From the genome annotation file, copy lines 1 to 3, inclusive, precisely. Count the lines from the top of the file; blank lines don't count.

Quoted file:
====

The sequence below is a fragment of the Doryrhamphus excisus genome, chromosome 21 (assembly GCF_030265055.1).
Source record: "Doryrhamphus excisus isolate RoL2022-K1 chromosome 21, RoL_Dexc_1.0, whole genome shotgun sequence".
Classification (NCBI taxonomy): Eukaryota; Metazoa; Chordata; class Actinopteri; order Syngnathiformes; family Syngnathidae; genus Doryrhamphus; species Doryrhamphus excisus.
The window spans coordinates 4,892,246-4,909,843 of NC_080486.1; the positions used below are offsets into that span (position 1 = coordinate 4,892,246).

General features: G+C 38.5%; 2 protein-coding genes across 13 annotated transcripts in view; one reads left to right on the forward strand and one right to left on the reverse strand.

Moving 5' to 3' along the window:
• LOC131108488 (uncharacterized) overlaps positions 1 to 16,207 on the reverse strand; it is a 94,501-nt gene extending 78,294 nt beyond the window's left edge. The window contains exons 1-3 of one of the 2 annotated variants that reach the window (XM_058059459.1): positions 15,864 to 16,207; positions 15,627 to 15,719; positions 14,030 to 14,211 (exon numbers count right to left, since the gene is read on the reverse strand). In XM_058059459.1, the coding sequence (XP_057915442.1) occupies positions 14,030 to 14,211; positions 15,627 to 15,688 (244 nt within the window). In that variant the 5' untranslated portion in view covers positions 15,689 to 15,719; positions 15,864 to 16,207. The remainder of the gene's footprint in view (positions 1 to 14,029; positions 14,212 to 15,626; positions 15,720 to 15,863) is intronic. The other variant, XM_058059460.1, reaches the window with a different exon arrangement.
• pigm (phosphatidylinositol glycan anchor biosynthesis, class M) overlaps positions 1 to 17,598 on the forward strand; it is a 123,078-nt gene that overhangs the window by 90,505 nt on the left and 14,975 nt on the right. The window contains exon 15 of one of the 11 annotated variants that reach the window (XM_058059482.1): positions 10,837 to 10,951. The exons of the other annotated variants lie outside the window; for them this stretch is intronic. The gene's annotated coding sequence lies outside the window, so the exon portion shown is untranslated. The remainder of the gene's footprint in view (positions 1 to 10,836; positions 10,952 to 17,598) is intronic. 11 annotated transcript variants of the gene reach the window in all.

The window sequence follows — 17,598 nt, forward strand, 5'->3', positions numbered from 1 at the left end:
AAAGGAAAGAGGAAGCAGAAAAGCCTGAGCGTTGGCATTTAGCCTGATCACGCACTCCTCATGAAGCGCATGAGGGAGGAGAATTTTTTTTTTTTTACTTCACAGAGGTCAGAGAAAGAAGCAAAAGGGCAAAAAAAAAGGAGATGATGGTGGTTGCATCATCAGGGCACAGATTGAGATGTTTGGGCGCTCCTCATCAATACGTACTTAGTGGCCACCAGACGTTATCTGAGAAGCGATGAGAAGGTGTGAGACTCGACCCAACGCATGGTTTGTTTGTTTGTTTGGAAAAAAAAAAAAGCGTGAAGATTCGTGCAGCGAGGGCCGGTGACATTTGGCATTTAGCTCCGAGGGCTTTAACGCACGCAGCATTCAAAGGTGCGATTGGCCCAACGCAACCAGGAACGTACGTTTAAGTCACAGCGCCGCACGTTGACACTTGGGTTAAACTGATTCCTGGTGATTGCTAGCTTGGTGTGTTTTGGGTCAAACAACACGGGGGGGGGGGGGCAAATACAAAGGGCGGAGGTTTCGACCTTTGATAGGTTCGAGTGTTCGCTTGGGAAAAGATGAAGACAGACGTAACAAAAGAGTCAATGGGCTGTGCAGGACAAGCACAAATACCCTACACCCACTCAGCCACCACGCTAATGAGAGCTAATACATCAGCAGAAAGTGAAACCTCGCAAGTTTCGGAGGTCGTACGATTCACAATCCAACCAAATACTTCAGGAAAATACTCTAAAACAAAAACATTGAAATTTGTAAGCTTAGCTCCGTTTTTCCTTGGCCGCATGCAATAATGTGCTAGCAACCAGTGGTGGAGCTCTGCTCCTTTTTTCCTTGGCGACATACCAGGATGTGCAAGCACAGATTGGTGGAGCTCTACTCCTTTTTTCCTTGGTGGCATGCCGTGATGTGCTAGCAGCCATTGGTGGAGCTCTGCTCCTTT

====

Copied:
The sequence below is a fragment of the Doryrhamphus excisus genome, chromosome 21 (assembly GCF_030265055.1).
Source record: "Doryrhamphus excisus isolate RoL2022-K1 chromosome 21, RoL_Dexc_1.0, whole genome shotgun sequence".
Classification (NCBI taxonomy): Eukaryota; Metazoa; Chordata; class Actinopteri; order Syngnathiformes; family Syngnathidae; genus Doryrhamphus; species Doryrhamphus excisus.